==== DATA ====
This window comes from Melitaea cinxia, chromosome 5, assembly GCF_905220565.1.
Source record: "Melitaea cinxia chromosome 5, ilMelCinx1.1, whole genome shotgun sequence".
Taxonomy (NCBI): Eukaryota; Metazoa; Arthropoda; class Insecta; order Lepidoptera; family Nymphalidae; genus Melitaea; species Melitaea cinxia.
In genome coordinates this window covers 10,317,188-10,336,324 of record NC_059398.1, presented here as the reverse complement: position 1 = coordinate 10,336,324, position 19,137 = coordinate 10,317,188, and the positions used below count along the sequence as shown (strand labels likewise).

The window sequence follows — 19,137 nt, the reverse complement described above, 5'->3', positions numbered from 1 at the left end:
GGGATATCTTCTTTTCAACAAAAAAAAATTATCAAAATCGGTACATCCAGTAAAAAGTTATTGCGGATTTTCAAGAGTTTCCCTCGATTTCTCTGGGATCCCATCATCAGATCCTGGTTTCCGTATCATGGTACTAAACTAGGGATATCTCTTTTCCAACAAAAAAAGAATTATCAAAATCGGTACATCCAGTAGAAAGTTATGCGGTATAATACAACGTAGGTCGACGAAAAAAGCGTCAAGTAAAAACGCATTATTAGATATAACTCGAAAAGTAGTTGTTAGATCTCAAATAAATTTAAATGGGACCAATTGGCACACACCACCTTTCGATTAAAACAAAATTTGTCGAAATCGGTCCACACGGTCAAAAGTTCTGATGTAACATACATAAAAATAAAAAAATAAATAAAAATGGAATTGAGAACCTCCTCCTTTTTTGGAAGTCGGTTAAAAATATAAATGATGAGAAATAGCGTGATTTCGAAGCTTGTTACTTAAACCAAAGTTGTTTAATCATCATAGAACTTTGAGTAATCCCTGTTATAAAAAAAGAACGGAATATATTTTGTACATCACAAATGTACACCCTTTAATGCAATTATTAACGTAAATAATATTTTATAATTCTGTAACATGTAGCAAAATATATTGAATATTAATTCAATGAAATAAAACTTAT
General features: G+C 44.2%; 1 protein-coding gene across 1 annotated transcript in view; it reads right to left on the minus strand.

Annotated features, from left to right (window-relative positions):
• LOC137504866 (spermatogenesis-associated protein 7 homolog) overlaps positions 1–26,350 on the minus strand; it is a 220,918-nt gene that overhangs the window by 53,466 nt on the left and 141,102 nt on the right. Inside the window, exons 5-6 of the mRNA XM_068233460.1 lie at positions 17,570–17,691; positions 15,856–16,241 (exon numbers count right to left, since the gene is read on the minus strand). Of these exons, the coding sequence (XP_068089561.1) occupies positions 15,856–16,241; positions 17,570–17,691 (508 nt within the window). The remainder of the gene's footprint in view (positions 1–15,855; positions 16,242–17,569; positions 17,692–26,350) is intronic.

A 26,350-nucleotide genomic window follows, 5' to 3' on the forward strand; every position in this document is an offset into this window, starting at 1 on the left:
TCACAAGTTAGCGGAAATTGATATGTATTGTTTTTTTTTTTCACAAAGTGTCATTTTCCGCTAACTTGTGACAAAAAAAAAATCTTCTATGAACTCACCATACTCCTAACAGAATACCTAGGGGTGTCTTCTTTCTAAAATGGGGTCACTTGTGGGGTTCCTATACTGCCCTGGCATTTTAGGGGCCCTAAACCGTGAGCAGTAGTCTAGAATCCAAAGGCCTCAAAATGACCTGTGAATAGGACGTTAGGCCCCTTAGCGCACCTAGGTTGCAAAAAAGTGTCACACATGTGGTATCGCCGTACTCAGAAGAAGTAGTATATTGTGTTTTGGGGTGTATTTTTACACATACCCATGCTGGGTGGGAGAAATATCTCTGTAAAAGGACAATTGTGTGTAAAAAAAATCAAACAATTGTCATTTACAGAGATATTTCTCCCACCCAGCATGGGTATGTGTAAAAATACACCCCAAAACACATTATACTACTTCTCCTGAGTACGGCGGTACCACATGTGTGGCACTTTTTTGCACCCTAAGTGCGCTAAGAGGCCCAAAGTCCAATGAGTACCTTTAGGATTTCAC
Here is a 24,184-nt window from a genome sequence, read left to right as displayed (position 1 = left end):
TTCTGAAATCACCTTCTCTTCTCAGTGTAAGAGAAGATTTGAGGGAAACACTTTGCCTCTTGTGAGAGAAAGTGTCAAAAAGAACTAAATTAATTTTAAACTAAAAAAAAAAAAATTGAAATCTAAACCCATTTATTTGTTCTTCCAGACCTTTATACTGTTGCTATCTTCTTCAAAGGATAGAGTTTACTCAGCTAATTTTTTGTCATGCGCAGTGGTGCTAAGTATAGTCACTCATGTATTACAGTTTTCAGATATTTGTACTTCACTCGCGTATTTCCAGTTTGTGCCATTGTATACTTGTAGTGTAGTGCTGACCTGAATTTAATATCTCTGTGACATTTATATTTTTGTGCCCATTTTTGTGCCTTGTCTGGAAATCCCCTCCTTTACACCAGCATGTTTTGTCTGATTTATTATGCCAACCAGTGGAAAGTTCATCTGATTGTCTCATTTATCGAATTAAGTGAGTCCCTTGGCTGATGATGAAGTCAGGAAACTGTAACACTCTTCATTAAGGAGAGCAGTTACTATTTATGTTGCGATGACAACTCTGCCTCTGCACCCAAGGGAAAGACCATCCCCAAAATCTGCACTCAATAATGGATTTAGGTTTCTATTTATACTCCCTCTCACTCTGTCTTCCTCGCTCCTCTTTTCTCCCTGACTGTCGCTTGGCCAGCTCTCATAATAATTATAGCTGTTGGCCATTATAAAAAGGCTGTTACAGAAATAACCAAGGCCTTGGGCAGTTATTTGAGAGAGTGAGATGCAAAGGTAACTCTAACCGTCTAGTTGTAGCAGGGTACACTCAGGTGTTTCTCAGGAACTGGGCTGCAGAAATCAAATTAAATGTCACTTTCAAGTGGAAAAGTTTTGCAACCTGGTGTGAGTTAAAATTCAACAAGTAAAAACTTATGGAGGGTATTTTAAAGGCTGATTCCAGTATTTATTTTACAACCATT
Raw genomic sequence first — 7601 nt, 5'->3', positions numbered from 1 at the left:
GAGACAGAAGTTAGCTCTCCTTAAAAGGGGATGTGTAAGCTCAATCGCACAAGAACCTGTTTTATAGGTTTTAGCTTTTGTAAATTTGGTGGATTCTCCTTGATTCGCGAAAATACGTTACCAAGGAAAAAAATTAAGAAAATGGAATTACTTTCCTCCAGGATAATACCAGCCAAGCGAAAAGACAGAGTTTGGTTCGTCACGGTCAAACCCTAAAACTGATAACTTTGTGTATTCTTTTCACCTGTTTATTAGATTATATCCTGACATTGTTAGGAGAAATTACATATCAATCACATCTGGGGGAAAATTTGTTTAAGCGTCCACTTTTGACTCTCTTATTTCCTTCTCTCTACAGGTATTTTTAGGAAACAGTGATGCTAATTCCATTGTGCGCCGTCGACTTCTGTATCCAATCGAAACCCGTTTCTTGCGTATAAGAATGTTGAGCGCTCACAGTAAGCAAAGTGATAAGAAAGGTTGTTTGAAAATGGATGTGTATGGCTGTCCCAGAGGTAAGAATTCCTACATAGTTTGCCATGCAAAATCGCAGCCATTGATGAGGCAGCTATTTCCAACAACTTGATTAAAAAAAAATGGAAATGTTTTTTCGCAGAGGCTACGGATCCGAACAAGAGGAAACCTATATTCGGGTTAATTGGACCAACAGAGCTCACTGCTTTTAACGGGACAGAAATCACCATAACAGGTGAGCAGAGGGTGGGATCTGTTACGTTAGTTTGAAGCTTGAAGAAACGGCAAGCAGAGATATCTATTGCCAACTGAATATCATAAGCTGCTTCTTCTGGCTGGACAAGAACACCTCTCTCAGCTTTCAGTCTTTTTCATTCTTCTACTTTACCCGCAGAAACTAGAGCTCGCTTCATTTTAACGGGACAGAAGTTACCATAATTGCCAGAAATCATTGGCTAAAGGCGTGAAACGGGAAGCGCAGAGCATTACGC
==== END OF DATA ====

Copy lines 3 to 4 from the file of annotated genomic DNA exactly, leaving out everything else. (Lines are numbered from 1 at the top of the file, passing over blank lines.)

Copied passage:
Taxonomy (NCBI): Eukaryota; Metazoa; Arthropoda; class Insecta; order Lepidoptera; family Nymphalidae; genus Melitaea; species Melitaea cinxia.
In genome coordinates this window covers 10,317,188-10,336,324 of record NC_059398.1, presented here as the reverse complement: position 1 = coordinate 10,336,324, position 19,137 = coordinate 10,317,188, and the positions used below count along the sequence as shown (strand labels likewise).